High Incidence of Noonan Syndrome Features Including Short Stature and Pulmonic Stenosis in Patients carrying NF1 Missense Mutations Affecting p.Arg1809: Genotype-Phenotype Correlation.

Hum Mutat 2015 Nov 21;36(11):1052-63. Epub 2015 Aug 21.

Chaim Sheba Medical Center, Tel Hashomer, Israel.

Neurofibromatosis type 1 (NF1) is one of the most frequent genetic disorders, affecting 1:3,000 worldwide. Identification of genotype-phenotype correlations is challenging because of the wide range clinical variability, the progressive nature of the disorder, and extreme diversity of the mutational spectrum. We report 136 individuals with a distinct phenotype carrying one of five different NF1 missense mutations affecting p.Arg1809. Patients presented with multiple café-au-lait macules (CALM) with or without freckling and Lisch nodules, but no externally visible plexiform neurofibromas or clear cutaneous neurofibromas were found. About 25% of the individuals had Noonan-like features. Pulmonic stenosis and short stature were significantly more prevalent compared with classic cohorts (P < 0.0001). Developmental delays and/or learning disabilities were reported in over 50% of patients. Melanocytes cultured from a CALM in a segmental NF1-patient showed two different somatic NF1 mutations, p.Arg1809Cys and a multi-exon deletion, providing genetic evidence that p.Arg1809Cys is a loss-of-function mutation in the melanocytes and causes a pigmentary phenotype. Constitutional missense mutations at p.Arg1809 affect 1.23% of unrelated NF1 probands in the UAB cohort, therefore this specific NF1 genotype-phenotype correlation will affect counseling and management of a significant number of patients.
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http://www.ncbi.nlm.nih.gov/pmc/articles/PMC5049609PMC
http://dx.doi.org/10.1002/humu.22832DOI Listing
November 2015

Mutations in SLC25A46, encoding a UGO1-like protein, cause an optic atrophy spectrum disorder.

Nat Genet 2015 Aug 13;47(8):926-32. Epub 2015 Jul 13.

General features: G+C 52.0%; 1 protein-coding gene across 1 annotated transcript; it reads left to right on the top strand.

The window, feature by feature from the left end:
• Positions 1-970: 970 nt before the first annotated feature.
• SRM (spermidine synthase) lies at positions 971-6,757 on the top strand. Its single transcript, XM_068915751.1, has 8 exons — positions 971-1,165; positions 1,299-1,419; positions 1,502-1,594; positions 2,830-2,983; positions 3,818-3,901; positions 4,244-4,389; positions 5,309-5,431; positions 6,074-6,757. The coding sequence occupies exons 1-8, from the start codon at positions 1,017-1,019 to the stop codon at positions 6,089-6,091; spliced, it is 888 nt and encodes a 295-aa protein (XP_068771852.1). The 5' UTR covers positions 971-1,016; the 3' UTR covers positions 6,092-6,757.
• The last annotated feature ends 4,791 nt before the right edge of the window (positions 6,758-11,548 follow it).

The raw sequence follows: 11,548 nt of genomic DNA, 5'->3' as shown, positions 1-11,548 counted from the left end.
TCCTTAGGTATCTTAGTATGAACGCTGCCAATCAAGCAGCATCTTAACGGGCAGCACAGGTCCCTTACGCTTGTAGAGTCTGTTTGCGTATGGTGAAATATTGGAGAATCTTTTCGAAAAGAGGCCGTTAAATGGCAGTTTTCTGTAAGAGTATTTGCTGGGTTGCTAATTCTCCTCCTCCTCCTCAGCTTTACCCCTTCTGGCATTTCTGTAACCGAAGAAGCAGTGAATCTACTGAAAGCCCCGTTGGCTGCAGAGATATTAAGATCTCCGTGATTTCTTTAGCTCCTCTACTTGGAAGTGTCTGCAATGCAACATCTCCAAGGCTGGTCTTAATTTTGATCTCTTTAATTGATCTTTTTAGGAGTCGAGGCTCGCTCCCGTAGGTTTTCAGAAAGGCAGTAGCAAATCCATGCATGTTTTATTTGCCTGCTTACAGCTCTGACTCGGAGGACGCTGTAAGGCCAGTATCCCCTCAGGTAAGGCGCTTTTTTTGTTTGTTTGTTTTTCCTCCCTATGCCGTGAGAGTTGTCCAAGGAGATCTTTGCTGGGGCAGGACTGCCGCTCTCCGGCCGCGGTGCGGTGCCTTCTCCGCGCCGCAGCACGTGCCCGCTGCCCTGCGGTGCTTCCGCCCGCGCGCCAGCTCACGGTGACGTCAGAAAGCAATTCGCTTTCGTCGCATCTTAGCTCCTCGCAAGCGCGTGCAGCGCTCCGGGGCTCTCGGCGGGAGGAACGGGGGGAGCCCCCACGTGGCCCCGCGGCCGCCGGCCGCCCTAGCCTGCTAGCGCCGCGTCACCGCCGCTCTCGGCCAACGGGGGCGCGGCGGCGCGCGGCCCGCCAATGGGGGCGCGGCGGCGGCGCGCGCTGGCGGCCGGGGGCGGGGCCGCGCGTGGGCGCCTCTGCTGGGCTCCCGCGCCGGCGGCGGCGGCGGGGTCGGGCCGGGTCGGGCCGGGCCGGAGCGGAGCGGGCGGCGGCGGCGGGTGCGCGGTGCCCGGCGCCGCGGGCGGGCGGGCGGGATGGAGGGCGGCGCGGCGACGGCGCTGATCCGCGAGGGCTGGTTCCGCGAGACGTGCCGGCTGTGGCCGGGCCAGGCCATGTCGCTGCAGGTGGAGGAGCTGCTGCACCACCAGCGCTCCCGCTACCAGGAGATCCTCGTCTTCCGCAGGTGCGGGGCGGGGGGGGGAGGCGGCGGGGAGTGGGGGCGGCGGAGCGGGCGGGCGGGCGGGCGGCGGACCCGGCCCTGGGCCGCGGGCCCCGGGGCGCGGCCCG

Department of Pediatrics, Division of Medical Genetics, University of Mississippi Medical Center, Jackson, Mississippi, USA.

Dominant optic atrophy (DOA) and axonal peripheral neuropathy (Charcot-Marie-Tooth type 2, or CMT2) are hereditary neurodegenerative disorders most commonly caused by mutations in the canonical mitochondrial fusion genes OPA1 and MFN2, respectively. In yeast, homologs of OPA1 (Mgm1) and MFN2 (Fzo1) work in concert with Ugo1, for which no human equivalent has been identified thus far. By whole-exome sequencing of patients with optic atrophy and CMT2, we identified four families with recessive mutations in SLC25A46. We demonstrate that SLC25A46, like Ugo1, is a modified carrier protein that has been recruited to the outer mitochondrial membrane and interacts with the inner membrane remodeling protein mitofilin (Fcj1). Loss of function in cultured cells and in zebrafish unexpectedly leads to increased mitochondrial connectivity, while severely affecting the development and maintenance of neurons in the fish. The discovery of SLC25A46 strengthens the genetic overlap between optic atrophy and CMT2 while exemplifying a new class of modified solute transporters linked to mitochondrial dynamics.
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http://dx.doi.org/10.1038/ng.3354DOI Listing
http://www.ncbi.nlm.nih.gov/pmc/articles/PMC4520737PMC
August 2015

Sirolimus for progressive neurofibromatosis type 1-associated plexiform neurofibromas: a neurofibromatosis Clinical Trials Consortium phase II study.

Neuro Oncol 2015 Apr 14;17(4):596-603. Epub 2014 Oct 14.